Deanna Peterson was 8 years old when her identical twin brothers were born. When they were diagnosed with autism, she pitched in and helped them as they grew up.
"Everyone said, 'You should be a teacher when you grow up.' I said, 'No, thank you.' 'Then you should go into special education. You're so good with them.' I said, 'No, thank you,'" Peterson recalled.
Over time, she changed her mind and decided to go the teaching route. While earning a bachelor's degree at Eastern Washington University, she added special education to her degree plan.
"I decided to do a dual endorsement, thinking it would be easier to get a job as a teacher," Peterson said. "When I did my practicums for my special education, it was like, 'I am way more comfortable in here. I have been teaching kids with autism for 15 years.'"
Now, Peterson is enrolled in the Master of Education – Early Childhood Education online program at EWU. She is on-track to graduate in June 2020.
"I had been looking for a master's program I could do online for a long time because I work full time as a teacher," she said. "I think I was listening to the radio and heard that Eastern is doing an online program. I said, 'That's it!'
"I had never done online classes, so I was kind of apprehensive. I wrapped my head around it and figured out the game plan. It's fast-paced with six-week courses, but I feel like I learn a lot in six weeks."
Peterson is in her 12th year as a developmental preschool teacher at Central Valley School District in the Spokane area. She is excited to be back at EWU for a graduate degree.
"If I am going to spend that much money on a degree, I want it to be from somewhere I know,'" she said. "I have friends who have done the other online programs, and they say, 'It's so easy.' I want something that felt like it had more value to me than jumping through a hoop."
The information Peterson is learning in the program is immediately applicable to her job.
"I work with a lot of people who have a bachelor's degree, but they don't necessarily have an early childhood bachelor's degree, so we do a lot of coaching in our building because we are all early childhood," she said. "So, I am able to apply what I learn in the program to pretty much anything I am doing at work."
Peterson grew up near Chewelah, Washington, and worked as a volunteer at Lakeland Village, a state-operated Developmental Disabilities Administration facility, while earning a bachelor's degree.
That's also where she met her husband, James, a special education teacher at Otis Orchards Elementary in the East Valley School District and an EWU alumnus. After Peterson graduated with her bachelor's degree and a 3.9 GPA in 2005, she started her career as a special education resource room teacher.
"I knew I was going to be teaching, but I thought it would be teaching general education," she said. "I didn't think I would go down the special education road. Eastern is a really good fit for teaching."
The online format for the M.Ed. in Early Childhood Education program helps Peterson balance a busy job and her home life with her husband and their sons, Matthew (11) and Thomas (5).
"It's been pretty manageable with taking one course at a time," she said. "I did two courses my first session. I wanted to get everything done and do my best, but it was too much to do two classes.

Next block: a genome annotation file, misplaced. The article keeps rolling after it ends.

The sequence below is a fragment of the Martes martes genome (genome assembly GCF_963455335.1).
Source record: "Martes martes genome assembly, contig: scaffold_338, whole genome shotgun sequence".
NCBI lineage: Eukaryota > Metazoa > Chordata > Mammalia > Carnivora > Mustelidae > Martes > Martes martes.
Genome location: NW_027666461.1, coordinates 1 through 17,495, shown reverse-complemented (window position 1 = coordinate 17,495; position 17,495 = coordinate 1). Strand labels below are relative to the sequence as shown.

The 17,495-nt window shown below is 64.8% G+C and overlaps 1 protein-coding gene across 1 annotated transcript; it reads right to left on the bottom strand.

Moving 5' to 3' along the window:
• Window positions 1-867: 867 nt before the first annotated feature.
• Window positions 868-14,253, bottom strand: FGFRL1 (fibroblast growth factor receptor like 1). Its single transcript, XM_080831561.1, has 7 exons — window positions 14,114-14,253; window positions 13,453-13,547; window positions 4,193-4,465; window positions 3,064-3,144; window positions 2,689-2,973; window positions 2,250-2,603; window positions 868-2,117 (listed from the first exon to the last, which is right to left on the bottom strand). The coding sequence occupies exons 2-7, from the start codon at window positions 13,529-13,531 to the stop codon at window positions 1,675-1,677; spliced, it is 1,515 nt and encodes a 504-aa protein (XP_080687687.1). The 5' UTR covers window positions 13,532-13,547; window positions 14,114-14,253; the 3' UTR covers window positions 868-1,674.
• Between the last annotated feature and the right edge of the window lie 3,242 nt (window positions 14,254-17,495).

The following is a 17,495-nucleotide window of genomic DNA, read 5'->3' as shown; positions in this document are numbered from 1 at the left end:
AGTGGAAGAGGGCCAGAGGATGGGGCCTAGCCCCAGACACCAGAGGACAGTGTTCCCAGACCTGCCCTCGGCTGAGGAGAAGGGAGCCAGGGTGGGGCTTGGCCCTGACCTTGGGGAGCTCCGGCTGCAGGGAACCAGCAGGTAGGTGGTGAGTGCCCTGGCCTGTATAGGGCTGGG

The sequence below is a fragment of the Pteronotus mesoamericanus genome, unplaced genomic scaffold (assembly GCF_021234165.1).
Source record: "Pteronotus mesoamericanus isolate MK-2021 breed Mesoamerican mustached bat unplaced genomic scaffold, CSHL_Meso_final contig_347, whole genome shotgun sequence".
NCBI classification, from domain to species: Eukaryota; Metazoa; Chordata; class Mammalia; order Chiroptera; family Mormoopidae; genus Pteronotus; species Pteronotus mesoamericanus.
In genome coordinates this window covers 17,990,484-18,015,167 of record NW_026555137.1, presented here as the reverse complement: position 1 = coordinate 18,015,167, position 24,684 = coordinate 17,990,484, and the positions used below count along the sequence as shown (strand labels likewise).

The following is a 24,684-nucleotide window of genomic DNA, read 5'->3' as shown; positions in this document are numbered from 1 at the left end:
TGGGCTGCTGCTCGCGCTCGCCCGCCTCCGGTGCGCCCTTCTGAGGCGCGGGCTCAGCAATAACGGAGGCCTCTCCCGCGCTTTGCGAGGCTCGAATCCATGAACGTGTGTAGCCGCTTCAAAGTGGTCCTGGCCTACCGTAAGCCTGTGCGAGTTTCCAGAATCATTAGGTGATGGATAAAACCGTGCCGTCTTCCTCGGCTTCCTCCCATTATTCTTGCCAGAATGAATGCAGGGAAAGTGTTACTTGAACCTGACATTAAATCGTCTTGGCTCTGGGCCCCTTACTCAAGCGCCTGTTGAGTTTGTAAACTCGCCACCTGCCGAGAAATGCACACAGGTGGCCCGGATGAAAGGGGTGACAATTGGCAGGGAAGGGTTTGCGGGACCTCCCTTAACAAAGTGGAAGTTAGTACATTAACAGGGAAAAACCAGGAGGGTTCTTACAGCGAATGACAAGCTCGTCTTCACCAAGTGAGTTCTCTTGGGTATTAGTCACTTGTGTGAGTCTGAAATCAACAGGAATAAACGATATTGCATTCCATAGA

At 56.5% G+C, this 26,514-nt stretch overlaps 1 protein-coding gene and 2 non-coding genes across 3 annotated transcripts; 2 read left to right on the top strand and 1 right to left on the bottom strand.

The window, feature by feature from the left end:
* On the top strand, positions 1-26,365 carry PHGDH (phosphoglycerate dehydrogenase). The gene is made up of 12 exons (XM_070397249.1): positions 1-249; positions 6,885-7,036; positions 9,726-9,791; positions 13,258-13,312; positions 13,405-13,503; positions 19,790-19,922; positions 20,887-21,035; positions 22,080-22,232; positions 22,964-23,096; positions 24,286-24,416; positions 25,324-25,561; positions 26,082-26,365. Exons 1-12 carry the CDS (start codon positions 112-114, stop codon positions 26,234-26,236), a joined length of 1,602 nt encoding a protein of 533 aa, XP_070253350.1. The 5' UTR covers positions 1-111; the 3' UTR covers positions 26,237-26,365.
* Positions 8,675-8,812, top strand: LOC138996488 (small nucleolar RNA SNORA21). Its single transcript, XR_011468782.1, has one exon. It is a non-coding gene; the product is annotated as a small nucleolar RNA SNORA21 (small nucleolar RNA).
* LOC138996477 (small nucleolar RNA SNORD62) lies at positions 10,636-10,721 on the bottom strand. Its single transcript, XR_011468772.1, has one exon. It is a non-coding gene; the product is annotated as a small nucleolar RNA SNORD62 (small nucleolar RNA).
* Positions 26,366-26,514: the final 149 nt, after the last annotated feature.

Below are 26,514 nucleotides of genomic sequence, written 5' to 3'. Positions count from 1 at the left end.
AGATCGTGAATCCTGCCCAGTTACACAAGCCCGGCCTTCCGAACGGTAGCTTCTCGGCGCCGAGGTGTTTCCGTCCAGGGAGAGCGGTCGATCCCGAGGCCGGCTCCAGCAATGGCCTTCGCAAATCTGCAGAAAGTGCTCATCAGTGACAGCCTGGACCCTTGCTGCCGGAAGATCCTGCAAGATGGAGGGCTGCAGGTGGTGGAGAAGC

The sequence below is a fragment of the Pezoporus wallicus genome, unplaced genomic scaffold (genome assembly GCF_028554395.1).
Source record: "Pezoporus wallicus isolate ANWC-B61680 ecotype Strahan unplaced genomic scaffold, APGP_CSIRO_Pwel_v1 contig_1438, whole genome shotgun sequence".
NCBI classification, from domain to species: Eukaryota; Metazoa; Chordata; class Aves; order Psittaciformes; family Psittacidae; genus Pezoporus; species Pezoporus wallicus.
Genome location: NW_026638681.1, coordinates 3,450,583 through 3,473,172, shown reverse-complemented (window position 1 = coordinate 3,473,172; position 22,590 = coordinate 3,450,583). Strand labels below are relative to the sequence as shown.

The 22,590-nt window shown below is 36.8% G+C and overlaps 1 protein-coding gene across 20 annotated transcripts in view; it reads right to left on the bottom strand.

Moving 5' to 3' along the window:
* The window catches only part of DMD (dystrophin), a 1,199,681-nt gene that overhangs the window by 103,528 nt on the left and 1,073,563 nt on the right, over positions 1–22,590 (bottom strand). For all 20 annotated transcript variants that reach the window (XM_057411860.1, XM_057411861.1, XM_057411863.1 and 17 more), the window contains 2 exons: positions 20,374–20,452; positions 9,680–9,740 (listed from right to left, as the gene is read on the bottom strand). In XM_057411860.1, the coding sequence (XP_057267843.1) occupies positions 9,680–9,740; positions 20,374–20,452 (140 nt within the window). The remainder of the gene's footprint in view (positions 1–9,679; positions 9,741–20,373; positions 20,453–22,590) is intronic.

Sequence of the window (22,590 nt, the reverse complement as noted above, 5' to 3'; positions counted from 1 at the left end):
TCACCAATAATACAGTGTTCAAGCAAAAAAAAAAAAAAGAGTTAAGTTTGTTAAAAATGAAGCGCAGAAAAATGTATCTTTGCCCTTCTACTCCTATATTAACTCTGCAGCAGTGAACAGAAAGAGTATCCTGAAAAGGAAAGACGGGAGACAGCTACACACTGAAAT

"My husband cooks and is super supportive... That's why I dialed it back. It was a little more doable."
The flexibility of the program helps Peterson manage her schedule, which often includes bringing work home from her job.
"I have six Individual Education Program plans due this coming month, which is half of my case load, so I work on those beyond my work day," she said. "If I have to work on those, I can do the homework I would have done on Thursday night on Saturday. It's tremendous."
Right at Home
Although Peterson believes having an M.Ed. in Early Childhood Education would give her a big advantage in finding a job, she has no plans to change what she is doing.
"There will come a point when these little guys are going to put my back out," she said. "It's a physical job, but so far, I am able to keep up with them. Maybe I will go into elementary school. I have done preschool for 12 years, but I did elementary before. Right now, I am really happy at our early learning center."
With graduation on the horizon, Peterson said her family and friends are excited to see her finish the degree program.
"I have been talking about doing it for a long time," she said. "My sister is a doctor. She went to the University of Washington and is seven years younger than me. She was always saying, 'When are you going to do it?' I said, 'Okay, fine, I'll do it.' I imagine my husband will make me walk at graduation since I made him walk."
Although Peterson took some extra time to return to college before hearing about the early childhood program, she believes earning another degree from EWU was worth the wait.
"It's not easy," she said. "It's a little more rigorous than other programs. There's a higher standard. There's a lot of reading and writing, but it's worth it – especially at that price point. I am going to be proud to say I went to Eastern for my master's degree."Learn more about the EWU M.Ed. in Early Childhood Education online program.
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